Many observers have been struck by how quickly public opinion has shifted on homosexuality in the United States. A quarter-century ago, about 12 percent of Americans agreed that “homosexual couples should have the right to marry one another.” And only a decade ago, Americans opposed gay marriage by healthy 20-25 point margin. Now, most Americans support it. Politically, what was once an easy winning issue for the GOP is increasingly becoming a drag on the party’s candidates.
The pattern of change on the wider question of homosexuality has also been striking. In the mid-1970s, about 70 percent of Americans told pollsters that “sexual relations between two adults of the same sex” were “always wrong.” In the 2010s only 46 percent did. Note this, however: Americans’ views of homosexuality changed little for the first half of those years; indeed the percent who damned gay relations grew a bit. Then, in the 1990s, expressions of tolerance skyrocketed.
We see roughly a similar pattern of change in public opinion about other major issues: In most cases, a clear consensus holds for a long time. When opinions start to change, the change takes up increasing speed toward a much more even division. That is when the topic becomes socially and politically divisive. A majority forms around a new consensus and the pace of change slows again as the most committed supporters of the old view reluctantly come around; some never do. Researchers call this pattern the S-curve or, more properly, the sigmoid. Some readers will recognize this as the standard description for the diffusion of innovations. In this post, I discuss a few examples of the process and the implications it has for understanding social change. (This post draws from Century of Difference, Ch. 9, and here).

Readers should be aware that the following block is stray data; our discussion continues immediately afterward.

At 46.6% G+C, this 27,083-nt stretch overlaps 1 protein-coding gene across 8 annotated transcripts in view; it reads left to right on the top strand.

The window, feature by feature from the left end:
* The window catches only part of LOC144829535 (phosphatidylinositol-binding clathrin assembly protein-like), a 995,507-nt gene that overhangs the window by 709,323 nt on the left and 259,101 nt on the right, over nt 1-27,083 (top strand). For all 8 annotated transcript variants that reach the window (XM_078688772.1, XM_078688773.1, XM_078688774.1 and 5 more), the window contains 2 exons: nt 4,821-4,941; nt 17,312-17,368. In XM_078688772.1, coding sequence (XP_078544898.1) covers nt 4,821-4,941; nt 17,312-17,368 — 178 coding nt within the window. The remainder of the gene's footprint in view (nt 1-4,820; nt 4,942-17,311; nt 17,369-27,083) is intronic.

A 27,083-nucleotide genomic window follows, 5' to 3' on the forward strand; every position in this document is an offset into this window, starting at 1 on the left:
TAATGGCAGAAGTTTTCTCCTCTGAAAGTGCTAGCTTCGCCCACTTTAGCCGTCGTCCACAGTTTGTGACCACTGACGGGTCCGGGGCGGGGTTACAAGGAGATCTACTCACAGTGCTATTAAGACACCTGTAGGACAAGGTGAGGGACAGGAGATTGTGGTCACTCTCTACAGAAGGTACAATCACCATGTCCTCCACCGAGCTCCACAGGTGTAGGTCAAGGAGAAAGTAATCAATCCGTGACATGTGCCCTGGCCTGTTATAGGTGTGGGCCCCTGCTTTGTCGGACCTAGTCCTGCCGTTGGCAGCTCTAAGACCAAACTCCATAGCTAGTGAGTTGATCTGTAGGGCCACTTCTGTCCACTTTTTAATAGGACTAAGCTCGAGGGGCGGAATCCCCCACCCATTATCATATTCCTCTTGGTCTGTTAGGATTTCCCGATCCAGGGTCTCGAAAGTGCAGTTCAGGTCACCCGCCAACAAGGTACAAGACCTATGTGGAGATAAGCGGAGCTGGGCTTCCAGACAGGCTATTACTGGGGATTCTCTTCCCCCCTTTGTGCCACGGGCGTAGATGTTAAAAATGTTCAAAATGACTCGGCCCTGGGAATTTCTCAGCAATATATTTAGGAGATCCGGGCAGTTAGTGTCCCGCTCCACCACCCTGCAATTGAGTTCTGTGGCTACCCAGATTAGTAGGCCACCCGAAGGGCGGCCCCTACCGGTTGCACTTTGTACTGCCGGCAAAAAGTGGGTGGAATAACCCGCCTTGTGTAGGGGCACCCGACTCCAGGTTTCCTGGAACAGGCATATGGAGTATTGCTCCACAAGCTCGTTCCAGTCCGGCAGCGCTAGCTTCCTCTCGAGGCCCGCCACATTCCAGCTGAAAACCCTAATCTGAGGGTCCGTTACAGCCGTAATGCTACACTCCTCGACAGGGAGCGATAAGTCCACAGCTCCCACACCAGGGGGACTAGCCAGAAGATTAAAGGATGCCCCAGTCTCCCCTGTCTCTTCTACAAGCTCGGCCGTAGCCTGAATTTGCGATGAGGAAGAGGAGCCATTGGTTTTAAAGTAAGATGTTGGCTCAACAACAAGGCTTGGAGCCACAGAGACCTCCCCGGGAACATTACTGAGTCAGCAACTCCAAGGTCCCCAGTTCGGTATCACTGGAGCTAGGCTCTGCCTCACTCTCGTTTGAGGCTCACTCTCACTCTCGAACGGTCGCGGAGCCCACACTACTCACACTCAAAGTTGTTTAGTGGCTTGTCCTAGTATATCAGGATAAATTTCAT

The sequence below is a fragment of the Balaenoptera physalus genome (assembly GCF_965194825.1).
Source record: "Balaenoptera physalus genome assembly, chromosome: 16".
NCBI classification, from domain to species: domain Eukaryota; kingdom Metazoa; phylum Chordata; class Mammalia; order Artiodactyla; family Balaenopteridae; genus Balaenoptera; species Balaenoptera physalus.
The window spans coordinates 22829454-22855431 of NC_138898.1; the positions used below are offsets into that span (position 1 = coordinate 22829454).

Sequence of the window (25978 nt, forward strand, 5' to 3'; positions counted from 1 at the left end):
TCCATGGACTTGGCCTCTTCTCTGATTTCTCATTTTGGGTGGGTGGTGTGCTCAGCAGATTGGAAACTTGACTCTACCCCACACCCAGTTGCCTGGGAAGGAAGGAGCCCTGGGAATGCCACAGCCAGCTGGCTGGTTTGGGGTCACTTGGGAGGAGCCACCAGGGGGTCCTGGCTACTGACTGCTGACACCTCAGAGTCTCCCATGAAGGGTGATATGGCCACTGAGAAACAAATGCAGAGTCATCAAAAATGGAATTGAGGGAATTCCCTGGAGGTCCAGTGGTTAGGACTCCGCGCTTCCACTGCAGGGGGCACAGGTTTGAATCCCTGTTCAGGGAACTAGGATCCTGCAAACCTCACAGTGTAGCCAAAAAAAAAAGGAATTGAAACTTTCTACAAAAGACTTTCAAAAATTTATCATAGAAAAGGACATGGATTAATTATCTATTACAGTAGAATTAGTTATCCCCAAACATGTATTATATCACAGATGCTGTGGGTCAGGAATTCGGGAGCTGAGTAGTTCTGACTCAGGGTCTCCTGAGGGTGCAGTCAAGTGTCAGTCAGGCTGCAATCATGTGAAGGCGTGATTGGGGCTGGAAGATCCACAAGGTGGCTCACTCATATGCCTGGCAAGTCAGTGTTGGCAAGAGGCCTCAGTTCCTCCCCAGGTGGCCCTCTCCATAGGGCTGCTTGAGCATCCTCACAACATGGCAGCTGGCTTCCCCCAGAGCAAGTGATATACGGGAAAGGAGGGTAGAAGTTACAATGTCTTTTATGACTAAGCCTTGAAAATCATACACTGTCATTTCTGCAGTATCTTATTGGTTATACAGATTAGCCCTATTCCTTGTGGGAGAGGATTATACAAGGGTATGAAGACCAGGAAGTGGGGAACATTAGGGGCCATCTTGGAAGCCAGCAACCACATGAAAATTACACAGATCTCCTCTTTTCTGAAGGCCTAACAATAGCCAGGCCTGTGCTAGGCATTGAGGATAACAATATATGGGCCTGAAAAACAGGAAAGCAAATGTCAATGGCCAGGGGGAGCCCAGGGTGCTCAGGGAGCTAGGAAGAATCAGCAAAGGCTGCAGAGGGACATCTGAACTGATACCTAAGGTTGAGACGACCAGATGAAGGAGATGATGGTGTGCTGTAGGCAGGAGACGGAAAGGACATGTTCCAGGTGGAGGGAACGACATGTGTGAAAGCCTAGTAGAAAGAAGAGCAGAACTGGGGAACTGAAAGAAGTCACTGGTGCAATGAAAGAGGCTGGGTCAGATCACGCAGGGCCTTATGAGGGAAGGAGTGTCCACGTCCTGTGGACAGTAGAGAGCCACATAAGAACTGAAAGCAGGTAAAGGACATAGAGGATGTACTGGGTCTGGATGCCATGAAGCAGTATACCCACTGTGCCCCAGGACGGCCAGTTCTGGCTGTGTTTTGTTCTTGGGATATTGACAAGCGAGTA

The figure below shows the public opinion trends on gay issues. In red is the percentage of American respondents to the GSS (General Social Survey) who answered “not at all wrong” to a question asking whether they thought that “sexual relations between two adults of the same sex” were always, almost always, sometimes, or not at all wrong. The purple diamonds show support for gay marriage. What we see – or I see, at least – is that beginning swing up the sigmoid curve. The GSS does not have data before 1972, but it is hard to image that voiced tolerance of homosexuality was ever much higher than 10 percent. What we cannot tell is where support for gay issues will level off. Given that much of the change entails “generational succession” – the recently born, who are more accepting, replacing the older, who are less, as they die – some upward movement is almost guaranteed. One point to observe is that the heated controversy over gay marriage coincides with the period when the acceptance of homosexuality reached about 30 to 40 percent.